2. Help Canadians lead healthier lives. This recommendation acknowledges that Canadians are capable of doing much more to improve personal health status but recognizes that citizens do not receive the support required – including access to reliable Canadian sources of information – to make this possible. The common chronic disease organizations need to work more collaboratively to develop common messages concerning risk factors and develop more convenient, community-based screening and education opportunities.
  3. The third recommendation deals with the urgent crisis existing in our Aboriginal and Indigenous populations. These communities should have access to the same quality of health services as the rest of Canada – something that is far from the current reality. To achieve this, the Strategy recommends the development of a specific Action Plan involving all of the important stakeholders, as well as the creation of a national Aboriginal Centre(s) for chronic disease prevention and management to implement the plan.
  4. Continue the reform of health services. The Strategy acknowledges that most CV care can and should be provided by primary care teams based in the community, using the Chronic Disease Prevention and Management Model popularized by Wagner et al (4). Specialized cardiac care (consultation, diagnostic testing and therapeutic interventions) should be organized as networks with effective triage systems and should use system navigators to help patients and their information move quickly and effectively among the various levels of care. The recommendation also addresses other inefficiencies in the current care delivery system and calls for regularly updated clinical practice guidelines and the development of a national set of quality indicators to be regularly monitored and reported to Canadians.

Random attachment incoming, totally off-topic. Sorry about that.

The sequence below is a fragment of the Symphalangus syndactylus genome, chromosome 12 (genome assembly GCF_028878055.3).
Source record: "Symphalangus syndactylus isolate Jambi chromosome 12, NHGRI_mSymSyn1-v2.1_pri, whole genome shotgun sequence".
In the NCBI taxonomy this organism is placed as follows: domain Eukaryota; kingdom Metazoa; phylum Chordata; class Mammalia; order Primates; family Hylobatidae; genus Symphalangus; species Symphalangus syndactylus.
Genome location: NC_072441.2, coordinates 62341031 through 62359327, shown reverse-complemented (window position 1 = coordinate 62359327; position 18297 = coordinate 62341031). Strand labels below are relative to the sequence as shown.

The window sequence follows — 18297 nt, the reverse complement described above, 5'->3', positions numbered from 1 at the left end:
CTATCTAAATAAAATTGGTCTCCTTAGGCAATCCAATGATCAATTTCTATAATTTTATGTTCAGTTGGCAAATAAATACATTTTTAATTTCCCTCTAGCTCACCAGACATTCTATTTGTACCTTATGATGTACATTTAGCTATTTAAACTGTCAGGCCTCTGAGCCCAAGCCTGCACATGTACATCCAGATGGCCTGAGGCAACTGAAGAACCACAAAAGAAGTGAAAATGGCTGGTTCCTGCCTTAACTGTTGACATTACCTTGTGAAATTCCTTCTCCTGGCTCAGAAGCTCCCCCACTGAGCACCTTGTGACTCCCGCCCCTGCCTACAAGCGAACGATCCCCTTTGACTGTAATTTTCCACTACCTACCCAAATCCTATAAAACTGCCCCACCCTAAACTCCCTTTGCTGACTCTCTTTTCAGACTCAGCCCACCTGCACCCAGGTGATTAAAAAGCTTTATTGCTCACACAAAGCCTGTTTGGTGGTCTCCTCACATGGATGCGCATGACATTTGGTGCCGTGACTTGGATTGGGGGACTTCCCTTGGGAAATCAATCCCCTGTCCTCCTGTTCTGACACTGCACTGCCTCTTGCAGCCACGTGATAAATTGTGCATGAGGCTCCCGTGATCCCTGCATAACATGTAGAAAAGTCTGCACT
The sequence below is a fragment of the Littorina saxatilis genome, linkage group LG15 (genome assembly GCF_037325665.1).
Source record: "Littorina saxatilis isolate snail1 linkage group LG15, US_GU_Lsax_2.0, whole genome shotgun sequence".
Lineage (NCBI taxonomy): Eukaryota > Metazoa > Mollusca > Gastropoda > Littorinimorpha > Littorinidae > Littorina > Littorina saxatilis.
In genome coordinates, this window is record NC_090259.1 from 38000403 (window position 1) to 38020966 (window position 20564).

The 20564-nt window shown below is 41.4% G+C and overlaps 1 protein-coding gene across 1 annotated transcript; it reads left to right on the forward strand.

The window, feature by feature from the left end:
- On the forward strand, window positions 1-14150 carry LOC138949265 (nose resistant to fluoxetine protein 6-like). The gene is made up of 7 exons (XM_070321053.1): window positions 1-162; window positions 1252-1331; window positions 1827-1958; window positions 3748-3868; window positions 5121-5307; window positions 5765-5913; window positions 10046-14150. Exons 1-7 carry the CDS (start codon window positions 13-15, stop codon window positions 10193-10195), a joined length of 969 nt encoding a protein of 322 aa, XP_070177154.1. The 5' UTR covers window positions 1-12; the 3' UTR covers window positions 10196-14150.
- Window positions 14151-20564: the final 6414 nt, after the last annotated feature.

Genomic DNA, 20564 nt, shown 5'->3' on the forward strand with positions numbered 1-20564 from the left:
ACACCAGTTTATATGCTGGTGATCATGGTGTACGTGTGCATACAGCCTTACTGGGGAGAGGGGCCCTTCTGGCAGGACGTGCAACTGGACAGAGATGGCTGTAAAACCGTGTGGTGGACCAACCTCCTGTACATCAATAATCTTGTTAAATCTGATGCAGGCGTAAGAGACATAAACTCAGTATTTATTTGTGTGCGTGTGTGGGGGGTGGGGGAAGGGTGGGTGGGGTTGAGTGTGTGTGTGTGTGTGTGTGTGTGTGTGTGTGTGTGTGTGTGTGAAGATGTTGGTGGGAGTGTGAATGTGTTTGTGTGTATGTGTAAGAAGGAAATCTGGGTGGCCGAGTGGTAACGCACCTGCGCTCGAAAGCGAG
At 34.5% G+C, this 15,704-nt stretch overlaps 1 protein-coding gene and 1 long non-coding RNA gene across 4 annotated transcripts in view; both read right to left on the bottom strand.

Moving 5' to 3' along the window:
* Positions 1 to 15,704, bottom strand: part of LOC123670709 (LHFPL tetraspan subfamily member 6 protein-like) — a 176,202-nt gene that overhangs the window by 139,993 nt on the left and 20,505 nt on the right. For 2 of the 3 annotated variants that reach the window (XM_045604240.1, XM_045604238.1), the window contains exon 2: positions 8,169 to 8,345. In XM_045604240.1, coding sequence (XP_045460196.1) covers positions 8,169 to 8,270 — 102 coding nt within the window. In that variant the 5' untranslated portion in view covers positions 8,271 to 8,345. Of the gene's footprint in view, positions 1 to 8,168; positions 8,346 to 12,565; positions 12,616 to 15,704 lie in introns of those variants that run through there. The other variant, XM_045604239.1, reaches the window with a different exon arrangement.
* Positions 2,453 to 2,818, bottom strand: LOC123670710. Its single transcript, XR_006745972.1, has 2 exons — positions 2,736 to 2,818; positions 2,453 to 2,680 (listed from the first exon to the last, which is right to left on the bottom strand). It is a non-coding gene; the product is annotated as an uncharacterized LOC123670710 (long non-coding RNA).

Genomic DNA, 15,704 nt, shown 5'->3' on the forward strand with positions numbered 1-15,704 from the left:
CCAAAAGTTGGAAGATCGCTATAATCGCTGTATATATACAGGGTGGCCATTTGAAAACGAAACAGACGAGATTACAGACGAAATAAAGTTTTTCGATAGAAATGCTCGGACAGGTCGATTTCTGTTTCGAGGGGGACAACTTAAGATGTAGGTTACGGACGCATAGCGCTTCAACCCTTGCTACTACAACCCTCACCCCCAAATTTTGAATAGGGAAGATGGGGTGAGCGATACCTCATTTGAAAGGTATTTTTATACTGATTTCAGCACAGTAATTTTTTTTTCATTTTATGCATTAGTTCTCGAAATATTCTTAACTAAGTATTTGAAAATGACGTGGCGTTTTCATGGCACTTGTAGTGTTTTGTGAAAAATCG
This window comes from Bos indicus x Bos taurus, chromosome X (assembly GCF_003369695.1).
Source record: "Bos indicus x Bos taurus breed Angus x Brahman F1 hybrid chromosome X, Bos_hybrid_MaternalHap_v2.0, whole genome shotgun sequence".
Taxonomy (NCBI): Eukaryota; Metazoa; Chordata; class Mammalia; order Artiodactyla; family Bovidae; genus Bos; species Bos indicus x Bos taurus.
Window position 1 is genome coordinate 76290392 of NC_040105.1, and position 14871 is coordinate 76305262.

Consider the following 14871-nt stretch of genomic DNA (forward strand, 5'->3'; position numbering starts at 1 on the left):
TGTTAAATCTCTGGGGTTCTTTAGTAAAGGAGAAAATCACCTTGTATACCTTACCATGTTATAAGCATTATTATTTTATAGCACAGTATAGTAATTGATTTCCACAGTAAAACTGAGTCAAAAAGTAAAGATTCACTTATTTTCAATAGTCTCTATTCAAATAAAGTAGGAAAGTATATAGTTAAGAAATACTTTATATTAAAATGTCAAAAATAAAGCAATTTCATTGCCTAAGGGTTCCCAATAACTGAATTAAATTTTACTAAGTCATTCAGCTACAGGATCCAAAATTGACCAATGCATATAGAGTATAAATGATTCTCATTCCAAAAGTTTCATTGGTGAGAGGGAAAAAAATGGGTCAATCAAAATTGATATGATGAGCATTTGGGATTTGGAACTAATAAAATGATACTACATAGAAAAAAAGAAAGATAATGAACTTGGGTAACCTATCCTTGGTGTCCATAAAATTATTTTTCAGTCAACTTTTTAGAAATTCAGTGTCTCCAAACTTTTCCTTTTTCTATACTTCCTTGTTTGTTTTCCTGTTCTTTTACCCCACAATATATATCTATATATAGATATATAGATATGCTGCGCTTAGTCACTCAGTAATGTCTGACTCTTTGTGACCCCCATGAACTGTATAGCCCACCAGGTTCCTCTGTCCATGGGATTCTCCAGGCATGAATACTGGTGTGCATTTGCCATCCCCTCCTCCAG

5. Build the knowledge infrastructure. Unlike cancer, CV disease lacks proper surveillance systems. This must be improved because it is clear that good information is needed to make good decisions. Faster implementation of both electronic health and medical records is also advocated. Finally, there are recommendations for more research in several important areas. This includes more support for genomic and proteomic research, and the establishment of a network of centres of excellence in vascular health.
  6. Develop the right service providers. This recommendation calls for a comprehensive health human resource plan and the development of incentives to faculties of health sciences to provide more attention to health promotion and disease prevention in the curricula and to provide more emphasis on preparing graduates to work in interprofessional teams.

The Steering Committee identified a set of targets that they believe can be attained if the above recommendations are instituted. These include:

By 2020

  • Decrease annual deaths from heart attack and stroke by 25%;
  • Bring CV disease burden among Aboriginal and Indigenous populations in line with other Canadians;
  • Decrease high blood pressure by 32%;
  • Decrease hospitalizations for stroke by 25%; and
  • Decrease the smoking rate by 25%.

By 2015 (working with others)

  • 20% more Canadians eating healthy diets;
  • 20% more Canadians being active; and
  • 20% fewer adults and children with obesity.